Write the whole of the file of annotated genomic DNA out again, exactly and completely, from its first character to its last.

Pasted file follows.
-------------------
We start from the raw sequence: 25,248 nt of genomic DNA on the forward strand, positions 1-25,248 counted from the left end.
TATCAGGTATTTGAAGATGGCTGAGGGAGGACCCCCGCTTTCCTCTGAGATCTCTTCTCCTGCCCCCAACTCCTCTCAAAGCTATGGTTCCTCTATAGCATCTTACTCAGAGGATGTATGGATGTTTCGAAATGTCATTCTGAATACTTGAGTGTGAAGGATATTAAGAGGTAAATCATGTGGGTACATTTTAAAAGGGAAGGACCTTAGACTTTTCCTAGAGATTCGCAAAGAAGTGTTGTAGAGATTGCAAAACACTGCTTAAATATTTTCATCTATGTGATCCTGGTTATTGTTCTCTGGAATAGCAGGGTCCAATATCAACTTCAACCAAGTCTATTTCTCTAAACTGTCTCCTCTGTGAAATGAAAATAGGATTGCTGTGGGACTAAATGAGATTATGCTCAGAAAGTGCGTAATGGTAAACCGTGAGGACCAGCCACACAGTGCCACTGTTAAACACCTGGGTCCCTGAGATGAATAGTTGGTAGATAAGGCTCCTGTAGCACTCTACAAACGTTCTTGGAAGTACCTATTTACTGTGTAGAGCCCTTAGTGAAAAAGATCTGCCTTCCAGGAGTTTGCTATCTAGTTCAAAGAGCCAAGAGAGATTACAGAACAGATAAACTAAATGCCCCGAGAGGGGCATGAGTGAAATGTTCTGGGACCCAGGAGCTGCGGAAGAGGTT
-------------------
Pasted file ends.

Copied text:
We start from the raw sequence: 25,248 nt of genomic DNA on the forward strand, positions 1-25,248 counted from the left end.
TATCAGGTATTTGAAGATGGCTGAGGGAGGACCCCCGCTTTCCTCTGAGATCTCTTCTCCTGCCCCCAACTCCTCTCAAAGCTATGGTTCCTCTATAGCATCTTACTCAGAGGATGTATGGATGTTTCGAAATGTCATTCTGAATACTTGAGTGTGAAGGATATTAAGAGGTAAATCATGTGGGTACATTTTAAAAGGGAAGGACCTTAGACTTTTCCTAGAGATTCGCAAAGAAGTGTTGTAGAGATTGCAAAACACTGCTTAAATATTTTCATCTATGTGATCCTGGTTATTGTTCTCTGGAATAGCAGGGTCCAATATCAACTTCAACCAAGTCTATTTCTCTAAACTGTCTCCTCTGTGAAATGAAAATAGGATTGCTGTGGGACTAAATGAGATTATGCTCAGAAAGTGCGTAATGGTAAACCGTGAGGACCAGCCACACAGTGCCACTGTTAAACACCTGGGTCCCTGAGATGAATAGTTGGTAGATAAGGCTCCTGTAGCACTCTACAAACGTTCTTGGAAGTACCTATTTACTGTGTAGAGCCCTTAGTGAAAAAGATCTGCCTTCCAGGAGTTTGCTATCTAGTTCAAAGAGCCAAGAGAGATTACAGAACAGATAAACTAAATGCCCCGAGAGGGGCATGAGTGAAATGTTCTGGGACCCAGGAGCTGCGGAAGAGGTT